This business had one primary client: a single multinational organization with diversified divisions. Each division could be pitched to as though it were a seperate entity, but all purchased along the same company lines. And while these sales are easy, they are not strategically ideal. Any number of factors could cause their thriving relationship to sour: one division's bad experience could ban you from the company or executives might decide on another supplier. In that case, your entire organization could be put at risk.

If you’re getting all your sales from one source, that’s the easy sale, not the ideal. You’ll be very likely to go out of business. In the story, the CEO ended up hiring different people in order to get more diversified sales.

Find Brodsky: Twitter LinkedIn

4. Good Sales Teams Know When to Stop Selling

In Mark Kovac’s article, Kovac says that some customers love doing business with your company. Others may have problems with it. He says the way to stop this is to “stop wasting time and energy selling to customers who are detractors of your company.” Instead, fix relationships. “Turn around the situation so that these detractors become at worst neutral, and ideally real promoters. Only then will you have decent odds of winning new business.”

Remember how helpful promoters are. They can be key. They “buy more, stay longer, often cost less to serve, and are more likely to recommend your company to colleagues and friends. They become promoters because they’re delighted with your products or service, and maybe the entire experience surrounding the product. You have earned the right to ask them for another sale.” This is the opposite from detractors. That is why a good strategy is to make all detractors into promoters.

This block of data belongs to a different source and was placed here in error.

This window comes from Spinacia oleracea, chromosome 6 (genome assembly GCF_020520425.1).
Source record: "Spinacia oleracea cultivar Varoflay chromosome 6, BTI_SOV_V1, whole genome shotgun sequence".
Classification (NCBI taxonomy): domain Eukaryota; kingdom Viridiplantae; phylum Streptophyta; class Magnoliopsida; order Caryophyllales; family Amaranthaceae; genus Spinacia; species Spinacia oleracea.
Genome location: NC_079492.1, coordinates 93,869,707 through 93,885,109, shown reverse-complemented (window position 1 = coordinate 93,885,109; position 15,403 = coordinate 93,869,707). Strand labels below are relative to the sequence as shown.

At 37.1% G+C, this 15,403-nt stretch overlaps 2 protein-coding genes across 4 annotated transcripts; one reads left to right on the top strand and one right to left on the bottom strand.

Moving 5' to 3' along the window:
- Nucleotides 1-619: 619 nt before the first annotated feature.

Figure out what the root problem is and make all detractors into promoters. Obtain feedback from these detractors, and include this information in account planning meetings. "Identify the highest-priority problems and focus on those first," Kovac explains. Make no sales attempts until these are addressed and the relationship is repaired.

Find Kovac: LinkedIn

5. Two Easy Ways to Make Your Coworkers Prioritize Your Emails

Sometimes sorting through emails can be a lot of work. We focus on prioritizing the emails in our inbox, reading what is most important. But we don’t think as much about how we can make our emails someone else’s priority. In David Finkel’s article, he tells us how.

  1. Number your subject lines. “Simply numbering your subject lines with a "1," "2," or "3" lets your contacts know which messages need their immediate attention, which need action, and which are merely for their information.” Make it known throughout your team what the numbers will mean and start sending emails stating with a symbol its importance.
  2. Write a list- not a paragraph. Walls of text can be off-putting and intimidating. When faced with a text wall, many workers will move on to an easier-to-read email. While they may intend on getting back to your Shakespearean monologue, chances are they'll forget. 

Find David: Twitter LinkedIn

Want to improve your selling power? Check out these video practice tips, courtesy of Derek Mercer, General Manager of Hirevue Coach.